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Timex Teams With Qualcomm, AT&T for Cell-Equipped Smartwatch

The $399 waterproof watch packs a wireless connection that can send messages and location info to friends, but isn't going full-on Dick Tracy.


While the budding smartwatch industry has been dominated by tech names, at least one big-name watch company wants in on the action.

Timex this week is announcing the cellular-connected GPS One+, a $399 watch that will go on sale this fall. Built in collaboration with AT&T and Qualcomm, the device uses the former’s network and the latter company’s Mirasol display. Mirasol offers a color display, but with the low battery consumption typically offered only on E-Ink devices, meaning the device’s screen can remain on.

Although it has its own wireless connection, a Dick Tracy watch this is not. It doesn’t make phone calls, instead using the cellphone network to transmit location data to friends and exchange email-based messages. The device also allows runners to upload their data to social networks and has 4GB of storage for playing music via Bluetooth headphones. An SOS feature allows watch owners to send precise location information to a predefined list of contacts.

AT&T’s Glenn Lurie, who predicted a wave of connected watches would launch this year, said that Timex has an opportunity to be the first company to offer a device that appeals to the mainstream.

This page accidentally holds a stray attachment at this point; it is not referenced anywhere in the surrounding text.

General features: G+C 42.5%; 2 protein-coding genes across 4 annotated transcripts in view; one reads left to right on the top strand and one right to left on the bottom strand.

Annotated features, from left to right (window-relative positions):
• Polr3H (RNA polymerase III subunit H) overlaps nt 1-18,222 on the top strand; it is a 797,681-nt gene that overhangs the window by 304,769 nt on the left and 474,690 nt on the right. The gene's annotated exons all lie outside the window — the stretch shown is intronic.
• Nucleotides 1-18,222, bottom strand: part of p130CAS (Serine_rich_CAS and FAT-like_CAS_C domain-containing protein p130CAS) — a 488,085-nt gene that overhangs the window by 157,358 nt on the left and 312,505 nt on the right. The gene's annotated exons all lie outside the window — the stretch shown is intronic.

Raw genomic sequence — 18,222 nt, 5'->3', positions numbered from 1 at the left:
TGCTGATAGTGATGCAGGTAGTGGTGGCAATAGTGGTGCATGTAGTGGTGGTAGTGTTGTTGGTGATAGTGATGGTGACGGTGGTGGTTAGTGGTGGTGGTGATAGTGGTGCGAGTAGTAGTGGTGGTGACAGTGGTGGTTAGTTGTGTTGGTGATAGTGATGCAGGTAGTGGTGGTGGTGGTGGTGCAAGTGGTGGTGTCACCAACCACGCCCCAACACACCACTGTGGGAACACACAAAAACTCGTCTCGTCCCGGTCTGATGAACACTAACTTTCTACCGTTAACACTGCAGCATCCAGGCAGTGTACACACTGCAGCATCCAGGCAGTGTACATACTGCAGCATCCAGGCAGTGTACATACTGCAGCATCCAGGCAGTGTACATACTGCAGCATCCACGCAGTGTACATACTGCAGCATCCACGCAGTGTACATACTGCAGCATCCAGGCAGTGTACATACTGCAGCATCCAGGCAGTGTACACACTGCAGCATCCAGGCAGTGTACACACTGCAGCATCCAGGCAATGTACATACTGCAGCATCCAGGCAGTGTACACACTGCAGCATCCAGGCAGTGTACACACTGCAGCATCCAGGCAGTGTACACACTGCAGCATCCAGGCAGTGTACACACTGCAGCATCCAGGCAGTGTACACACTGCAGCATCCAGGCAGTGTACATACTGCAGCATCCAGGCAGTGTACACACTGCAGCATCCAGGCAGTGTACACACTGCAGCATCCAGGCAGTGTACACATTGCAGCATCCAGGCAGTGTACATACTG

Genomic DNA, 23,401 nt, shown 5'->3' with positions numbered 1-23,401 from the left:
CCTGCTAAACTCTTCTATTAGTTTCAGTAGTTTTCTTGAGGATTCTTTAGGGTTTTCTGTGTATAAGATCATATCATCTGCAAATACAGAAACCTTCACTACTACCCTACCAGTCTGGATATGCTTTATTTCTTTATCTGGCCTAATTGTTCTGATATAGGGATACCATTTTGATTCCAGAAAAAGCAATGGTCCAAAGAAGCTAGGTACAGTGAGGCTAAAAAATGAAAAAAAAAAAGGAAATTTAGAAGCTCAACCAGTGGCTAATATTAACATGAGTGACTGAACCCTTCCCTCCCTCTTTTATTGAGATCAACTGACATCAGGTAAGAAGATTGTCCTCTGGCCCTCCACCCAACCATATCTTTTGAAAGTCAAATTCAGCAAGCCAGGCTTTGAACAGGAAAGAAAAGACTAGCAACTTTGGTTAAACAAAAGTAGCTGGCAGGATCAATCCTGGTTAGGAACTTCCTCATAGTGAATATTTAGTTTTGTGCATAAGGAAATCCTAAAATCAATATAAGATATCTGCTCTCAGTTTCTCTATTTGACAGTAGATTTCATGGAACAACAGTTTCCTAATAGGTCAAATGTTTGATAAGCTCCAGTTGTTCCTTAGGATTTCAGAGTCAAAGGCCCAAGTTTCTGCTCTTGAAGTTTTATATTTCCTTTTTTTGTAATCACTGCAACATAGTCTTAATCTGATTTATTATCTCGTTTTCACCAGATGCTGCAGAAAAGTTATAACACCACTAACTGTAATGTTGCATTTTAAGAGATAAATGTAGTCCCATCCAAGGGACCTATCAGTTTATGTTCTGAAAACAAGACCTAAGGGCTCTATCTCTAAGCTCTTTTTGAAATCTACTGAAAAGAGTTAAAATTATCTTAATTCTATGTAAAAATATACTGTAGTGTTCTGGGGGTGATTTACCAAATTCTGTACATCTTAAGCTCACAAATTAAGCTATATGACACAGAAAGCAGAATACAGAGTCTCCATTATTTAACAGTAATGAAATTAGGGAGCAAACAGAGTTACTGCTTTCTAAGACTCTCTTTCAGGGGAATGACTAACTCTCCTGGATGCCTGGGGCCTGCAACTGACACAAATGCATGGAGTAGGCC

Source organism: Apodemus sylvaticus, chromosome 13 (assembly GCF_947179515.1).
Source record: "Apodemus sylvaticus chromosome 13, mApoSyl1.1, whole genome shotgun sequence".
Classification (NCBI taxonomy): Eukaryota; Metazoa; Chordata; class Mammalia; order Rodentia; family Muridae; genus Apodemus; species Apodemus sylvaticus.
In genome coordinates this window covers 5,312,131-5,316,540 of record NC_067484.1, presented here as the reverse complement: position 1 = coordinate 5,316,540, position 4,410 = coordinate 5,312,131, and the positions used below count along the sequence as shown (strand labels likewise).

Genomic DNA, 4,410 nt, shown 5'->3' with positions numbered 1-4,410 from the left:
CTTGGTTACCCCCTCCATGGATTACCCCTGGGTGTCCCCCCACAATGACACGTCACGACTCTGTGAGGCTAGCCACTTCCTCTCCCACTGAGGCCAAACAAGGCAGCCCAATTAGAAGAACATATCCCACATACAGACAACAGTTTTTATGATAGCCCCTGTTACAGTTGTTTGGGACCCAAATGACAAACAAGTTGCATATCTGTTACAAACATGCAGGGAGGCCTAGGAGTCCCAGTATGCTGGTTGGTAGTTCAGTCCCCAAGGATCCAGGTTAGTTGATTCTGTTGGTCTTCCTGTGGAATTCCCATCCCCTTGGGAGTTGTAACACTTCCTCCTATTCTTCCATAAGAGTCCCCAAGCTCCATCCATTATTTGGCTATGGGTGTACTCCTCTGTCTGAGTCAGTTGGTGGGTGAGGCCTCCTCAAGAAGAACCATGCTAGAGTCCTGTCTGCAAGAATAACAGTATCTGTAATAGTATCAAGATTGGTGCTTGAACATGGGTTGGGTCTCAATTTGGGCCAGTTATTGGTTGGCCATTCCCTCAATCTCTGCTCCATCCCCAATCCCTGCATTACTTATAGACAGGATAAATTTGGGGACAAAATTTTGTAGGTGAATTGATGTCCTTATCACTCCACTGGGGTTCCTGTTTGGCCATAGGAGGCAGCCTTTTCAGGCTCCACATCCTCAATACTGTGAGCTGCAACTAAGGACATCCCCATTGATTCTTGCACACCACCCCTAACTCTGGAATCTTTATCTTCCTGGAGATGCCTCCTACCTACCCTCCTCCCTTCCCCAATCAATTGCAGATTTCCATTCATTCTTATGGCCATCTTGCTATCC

“No one has gotten volume in this space,” he said. “No one has hit a home run.”

Not surprisingly, Lurie believes the fact that the watch doesn’t need a nearby smartphone will be a key selling point for the device.

While pricier than watches from LG and Samsung, Timex notes its offering is priced similarly to GPS watches that lack its connectivity and messaging options.

The $399 price tag includes one year of AT&T service. AT&T isn’t saying how much additional service will cost, although it is likely the company will offer monthly and annual service options as well as the ability to include the watch in a shared-data plan.

Timex Chairman Anette Olsen said that this is the first of many connected watches to come, but declined to comment on what other ideas are under consideration. “This is going to be a journey,” Olsen said. “We think it is a lot of fun to look at these watches and see what they can do. … All sorts of ideas are on the drawing board.”

One of the big challenges for Timex and others is that consumers still aren’t even sure what, if anything, they want to do with a smartwatch.

“We have to figure out what the consumer wants before the consumer knows that they want it,” Olsen acknowledged. “That’s how this market is.”

This article originally appeared on

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